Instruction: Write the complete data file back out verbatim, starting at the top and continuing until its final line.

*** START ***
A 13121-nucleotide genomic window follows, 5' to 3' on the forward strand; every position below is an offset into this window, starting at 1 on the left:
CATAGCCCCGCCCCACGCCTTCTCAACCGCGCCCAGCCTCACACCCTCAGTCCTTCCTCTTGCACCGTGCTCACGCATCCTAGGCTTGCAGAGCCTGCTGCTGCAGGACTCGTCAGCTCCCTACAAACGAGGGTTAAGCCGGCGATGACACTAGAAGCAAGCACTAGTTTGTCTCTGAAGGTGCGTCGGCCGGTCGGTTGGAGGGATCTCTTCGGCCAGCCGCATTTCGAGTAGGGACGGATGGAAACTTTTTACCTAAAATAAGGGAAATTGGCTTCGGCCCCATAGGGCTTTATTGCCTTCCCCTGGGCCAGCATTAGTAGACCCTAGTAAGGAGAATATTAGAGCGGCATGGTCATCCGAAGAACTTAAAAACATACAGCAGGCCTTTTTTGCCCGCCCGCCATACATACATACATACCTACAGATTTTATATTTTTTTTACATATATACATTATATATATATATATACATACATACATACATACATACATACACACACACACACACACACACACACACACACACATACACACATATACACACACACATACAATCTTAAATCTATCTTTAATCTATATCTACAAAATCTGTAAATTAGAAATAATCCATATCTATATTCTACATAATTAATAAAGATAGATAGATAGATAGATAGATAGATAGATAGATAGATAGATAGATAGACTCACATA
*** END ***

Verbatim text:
A 13121-nucleotide genomic window follows, 5' to 3' on the forward strand; every position below is an offset into this window, starting at 1 on the left:
CATAGCCCCGCCCCACGCCTTCTCAACCGCGCCCAGCCTCACACCCTCAGTCCTTCCTCTTGCACCGTGCTCACGCATCCTAGGCTTGCAGAGCCTGCTGCTGCAGGACTCGTCAGCTCCCTACAAACGAGGGTTAAGCCGGCGATGACACTAGAAGCAAGCACTAGTTTGTCTCTGAAGGTGCGTCGGCCGGTCGGTTGGAGGGATCTCTTCGGCCAGCCGCATTTCGAGTAGGGACGGATGGAAACTTTTTACCTAAAATAAGGGAAATTGGCTTCGGCCCCATAGGGCTTTATTGCCTTCCCCTGGGCCAGCATTAGTAGACCCTAGTAAGGAGAATATTAGAGCGGCATGGTCATCCGAAGAACTTAAAAACATACAGCAGGCCTTTTTTGCCCGCCCGCCATACATACATACATACCTACAGATTTTATATTTTTTTTACATATATACATTATATATATATATATACATACATACATACATACATACATACACACACACACACACACACACACACACACACACATACACACATATACACACACACATACAATCTTAAATCTATCTTTAATCTATATCTACAAAATCTGTAAATTAGAAATAATCCATATCTATATTCTACATAATTAATAAAGATAGATAGATAGATAGATAGATAGATAGATAGATAGATAGATAGATAGACTCACATA